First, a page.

How Then Shall We Engineer?
by Dr. Brenda Goranson
“We should have a lifelong goal to become true renaissance engineers, familiar not only with the technical disciplines central to the profession but also with the humanities, the arts, and the social sciences—in sum, the broad social-cultural symphony in which technology blends its voice. To contribute best to our society, to serve our neighbour, and to glorify God, it is not enough to do the math and the science well. Technical work must be done with discernment in service to greater and more noble ends.”
Ethan J. Brue, Derek C. Schuurman, Steven H. Vanderleest, A Christian Field Guide to Technology for Engineers and Designers, Inter Varsity Press Academic, 2022, p, 65.
Recently Global Scholars Canada met online through the innovation of engineered internet technology, from places distant as Canada to New Zealand to discuss co-author, Dr. Derek Schuurman’s (alongside Ethan J. Brue and Steven H. Vanderleest): A Christian Field Guide to Technology for Engineers and Designers (IVP 2022). Schuurman explained that the Field Guide’s genesis was formulated between his time at Redeemer University before going to Calvin, while at Dordt as a visiting professor, but significantly, it had underpinnings much further back, to his time as a newly minted engineer – delighted with building things and solving technical problems – yet caught in the grind of the industry’s ‘beige cubicle farm.’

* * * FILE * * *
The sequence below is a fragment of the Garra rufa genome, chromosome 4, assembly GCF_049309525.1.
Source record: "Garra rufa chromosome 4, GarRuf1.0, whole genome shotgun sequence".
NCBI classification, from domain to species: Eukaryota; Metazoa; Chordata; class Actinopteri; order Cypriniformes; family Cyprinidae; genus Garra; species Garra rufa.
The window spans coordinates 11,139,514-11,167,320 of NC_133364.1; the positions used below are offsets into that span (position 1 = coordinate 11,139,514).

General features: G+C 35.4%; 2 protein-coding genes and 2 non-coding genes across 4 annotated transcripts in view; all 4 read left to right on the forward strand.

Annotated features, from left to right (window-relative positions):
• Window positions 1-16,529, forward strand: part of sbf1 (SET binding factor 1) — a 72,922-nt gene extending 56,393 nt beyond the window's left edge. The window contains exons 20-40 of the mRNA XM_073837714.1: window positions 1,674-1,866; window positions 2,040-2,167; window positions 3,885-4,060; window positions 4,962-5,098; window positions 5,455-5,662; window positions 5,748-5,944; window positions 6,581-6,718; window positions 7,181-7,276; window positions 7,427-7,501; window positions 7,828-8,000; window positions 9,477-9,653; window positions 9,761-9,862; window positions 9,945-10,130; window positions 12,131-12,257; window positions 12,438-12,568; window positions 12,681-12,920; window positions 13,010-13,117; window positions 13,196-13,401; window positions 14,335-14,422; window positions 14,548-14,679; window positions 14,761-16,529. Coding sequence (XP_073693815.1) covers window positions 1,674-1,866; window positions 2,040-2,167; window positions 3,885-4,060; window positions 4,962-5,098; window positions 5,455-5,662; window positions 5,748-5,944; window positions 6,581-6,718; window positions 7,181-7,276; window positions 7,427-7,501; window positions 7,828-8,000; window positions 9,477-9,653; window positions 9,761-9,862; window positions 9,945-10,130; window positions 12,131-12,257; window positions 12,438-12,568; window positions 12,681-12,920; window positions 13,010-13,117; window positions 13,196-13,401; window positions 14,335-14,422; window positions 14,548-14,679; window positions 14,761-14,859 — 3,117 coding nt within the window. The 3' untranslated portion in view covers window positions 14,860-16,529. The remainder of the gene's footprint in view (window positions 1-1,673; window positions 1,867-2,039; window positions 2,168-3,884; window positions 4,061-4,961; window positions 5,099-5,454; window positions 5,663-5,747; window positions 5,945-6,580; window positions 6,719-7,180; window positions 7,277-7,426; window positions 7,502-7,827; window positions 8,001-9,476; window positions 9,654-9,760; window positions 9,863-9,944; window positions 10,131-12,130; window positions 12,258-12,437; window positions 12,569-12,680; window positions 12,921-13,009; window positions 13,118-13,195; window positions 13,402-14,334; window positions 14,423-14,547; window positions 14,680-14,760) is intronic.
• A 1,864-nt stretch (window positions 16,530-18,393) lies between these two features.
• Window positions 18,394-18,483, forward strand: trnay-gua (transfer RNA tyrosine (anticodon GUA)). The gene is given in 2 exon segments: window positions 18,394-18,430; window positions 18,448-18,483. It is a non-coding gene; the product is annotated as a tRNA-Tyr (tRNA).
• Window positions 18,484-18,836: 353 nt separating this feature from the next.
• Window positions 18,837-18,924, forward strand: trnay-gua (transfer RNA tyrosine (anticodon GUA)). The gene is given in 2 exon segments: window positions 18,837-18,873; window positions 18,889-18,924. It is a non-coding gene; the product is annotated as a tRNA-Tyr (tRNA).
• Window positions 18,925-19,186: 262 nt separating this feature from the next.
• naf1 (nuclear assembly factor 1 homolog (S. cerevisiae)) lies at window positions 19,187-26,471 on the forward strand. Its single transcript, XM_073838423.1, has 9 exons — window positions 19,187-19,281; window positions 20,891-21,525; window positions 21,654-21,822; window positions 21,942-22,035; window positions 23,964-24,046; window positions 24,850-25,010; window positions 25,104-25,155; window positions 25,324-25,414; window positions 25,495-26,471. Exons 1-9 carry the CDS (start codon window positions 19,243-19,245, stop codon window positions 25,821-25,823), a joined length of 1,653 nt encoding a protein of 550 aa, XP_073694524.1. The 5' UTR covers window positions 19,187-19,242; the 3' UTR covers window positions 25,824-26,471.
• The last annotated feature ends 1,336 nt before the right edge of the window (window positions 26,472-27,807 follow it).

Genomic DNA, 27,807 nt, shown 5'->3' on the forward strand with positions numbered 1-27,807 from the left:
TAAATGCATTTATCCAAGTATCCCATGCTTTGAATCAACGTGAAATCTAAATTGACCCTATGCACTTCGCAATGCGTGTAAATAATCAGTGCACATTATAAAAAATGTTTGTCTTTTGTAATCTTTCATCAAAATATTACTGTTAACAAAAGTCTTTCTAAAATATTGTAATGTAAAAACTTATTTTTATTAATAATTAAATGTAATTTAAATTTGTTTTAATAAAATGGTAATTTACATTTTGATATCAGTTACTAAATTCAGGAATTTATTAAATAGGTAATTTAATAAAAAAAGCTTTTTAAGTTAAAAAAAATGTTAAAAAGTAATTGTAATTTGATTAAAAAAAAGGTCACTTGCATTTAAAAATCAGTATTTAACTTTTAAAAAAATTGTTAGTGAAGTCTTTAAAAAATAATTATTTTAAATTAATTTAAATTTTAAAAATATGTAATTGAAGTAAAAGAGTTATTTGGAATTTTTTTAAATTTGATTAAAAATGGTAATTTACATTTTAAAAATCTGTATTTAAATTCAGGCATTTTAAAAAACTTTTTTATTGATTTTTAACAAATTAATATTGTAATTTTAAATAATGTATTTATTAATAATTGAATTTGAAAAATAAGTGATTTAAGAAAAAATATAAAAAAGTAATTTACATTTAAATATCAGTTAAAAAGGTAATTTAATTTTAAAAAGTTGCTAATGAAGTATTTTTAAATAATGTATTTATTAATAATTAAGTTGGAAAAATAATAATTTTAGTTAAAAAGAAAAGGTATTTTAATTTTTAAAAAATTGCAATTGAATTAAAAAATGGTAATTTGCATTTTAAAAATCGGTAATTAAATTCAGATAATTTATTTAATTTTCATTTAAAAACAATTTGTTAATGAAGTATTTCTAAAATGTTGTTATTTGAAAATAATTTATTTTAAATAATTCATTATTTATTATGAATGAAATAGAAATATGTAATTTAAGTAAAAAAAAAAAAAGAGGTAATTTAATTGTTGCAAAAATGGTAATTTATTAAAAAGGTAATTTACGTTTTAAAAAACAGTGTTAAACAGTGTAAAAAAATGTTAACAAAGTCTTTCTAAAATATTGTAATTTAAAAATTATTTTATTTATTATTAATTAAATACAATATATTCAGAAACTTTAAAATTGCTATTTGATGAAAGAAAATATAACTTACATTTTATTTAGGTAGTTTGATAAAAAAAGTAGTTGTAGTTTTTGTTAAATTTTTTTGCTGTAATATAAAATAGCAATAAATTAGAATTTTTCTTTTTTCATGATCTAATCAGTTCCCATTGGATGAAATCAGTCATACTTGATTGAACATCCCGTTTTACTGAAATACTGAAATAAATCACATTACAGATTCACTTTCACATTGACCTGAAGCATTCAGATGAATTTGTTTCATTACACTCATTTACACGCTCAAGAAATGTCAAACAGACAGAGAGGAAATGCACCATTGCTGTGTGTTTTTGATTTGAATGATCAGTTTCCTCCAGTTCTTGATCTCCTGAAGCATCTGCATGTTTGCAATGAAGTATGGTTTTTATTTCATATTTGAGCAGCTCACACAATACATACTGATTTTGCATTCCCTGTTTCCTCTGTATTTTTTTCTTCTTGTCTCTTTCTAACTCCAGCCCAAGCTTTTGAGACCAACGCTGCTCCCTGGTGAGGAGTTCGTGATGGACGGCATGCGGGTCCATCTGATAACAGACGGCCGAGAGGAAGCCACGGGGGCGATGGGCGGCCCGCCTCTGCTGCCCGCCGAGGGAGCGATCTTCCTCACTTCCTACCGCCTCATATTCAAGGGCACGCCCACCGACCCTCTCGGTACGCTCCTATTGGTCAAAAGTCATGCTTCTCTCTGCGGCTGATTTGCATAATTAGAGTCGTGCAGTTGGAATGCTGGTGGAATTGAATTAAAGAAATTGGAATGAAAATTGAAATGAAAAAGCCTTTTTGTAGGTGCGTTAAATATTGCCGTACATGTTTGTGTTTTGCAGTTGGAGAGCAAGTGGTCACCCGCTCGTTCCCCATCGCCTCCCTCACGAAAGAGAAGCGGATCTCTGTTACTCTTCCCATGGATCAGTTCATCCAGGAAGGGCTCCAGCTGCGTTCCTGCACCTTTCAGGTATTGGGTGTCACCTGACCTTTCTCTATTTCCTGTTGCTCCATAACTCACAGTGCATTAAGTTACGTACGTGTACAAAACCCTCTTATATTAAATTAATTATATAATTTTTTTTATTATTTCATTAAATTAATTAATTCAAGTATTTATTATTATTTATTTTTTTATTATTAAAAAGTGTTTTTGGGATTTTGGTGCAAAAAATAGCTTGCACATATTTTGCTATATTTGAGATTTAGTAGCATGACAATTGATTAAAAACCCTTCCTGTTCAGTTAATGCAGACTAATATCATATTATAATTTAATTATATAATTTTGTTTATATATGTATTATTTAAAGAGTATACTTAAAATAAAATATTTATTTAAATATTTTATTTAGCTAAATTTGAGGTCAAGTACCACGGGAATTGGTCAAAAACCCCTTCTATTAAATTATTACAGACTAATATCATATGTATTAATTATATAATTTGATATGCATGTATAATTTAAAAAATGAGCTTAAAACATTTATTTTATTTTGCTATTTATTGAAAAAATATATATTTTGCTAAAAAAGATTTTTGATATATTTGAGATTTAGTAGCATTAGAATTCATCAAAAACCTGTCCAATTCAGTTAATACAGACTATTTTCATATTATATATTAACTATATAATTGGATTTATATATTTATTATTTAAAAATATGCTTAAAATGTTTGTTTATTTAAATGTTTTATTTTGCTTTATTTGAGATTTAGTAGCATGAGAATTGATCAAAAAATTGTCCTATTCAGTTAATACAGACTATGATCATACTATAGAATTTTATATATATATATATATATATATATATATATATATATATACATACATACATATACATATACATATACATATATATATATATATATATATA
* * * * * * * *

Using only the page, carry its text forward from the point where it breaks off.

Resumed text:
Challenged to stay engaged in the technical processes without losing himself in the system, Schuurman had become keenly aware that his philosophical side – his faith – was not something so easily worked into his long-time math and science regimen. Christianity seemed worlds away from the cubicle. Indeed, by the time most engineers become professionals, they have had spiritual questions and cosmic wonder– those more fluid dynamics and connections – trained out of them. In seeming confirmation of Kierkegaard’s warning, that “the greatest hazard of all, losing oneself, can occur very quietly in the world, as if it were nothing at all”1 , Schuurman found himself pondering what the biblical story had to say about engineering and technology.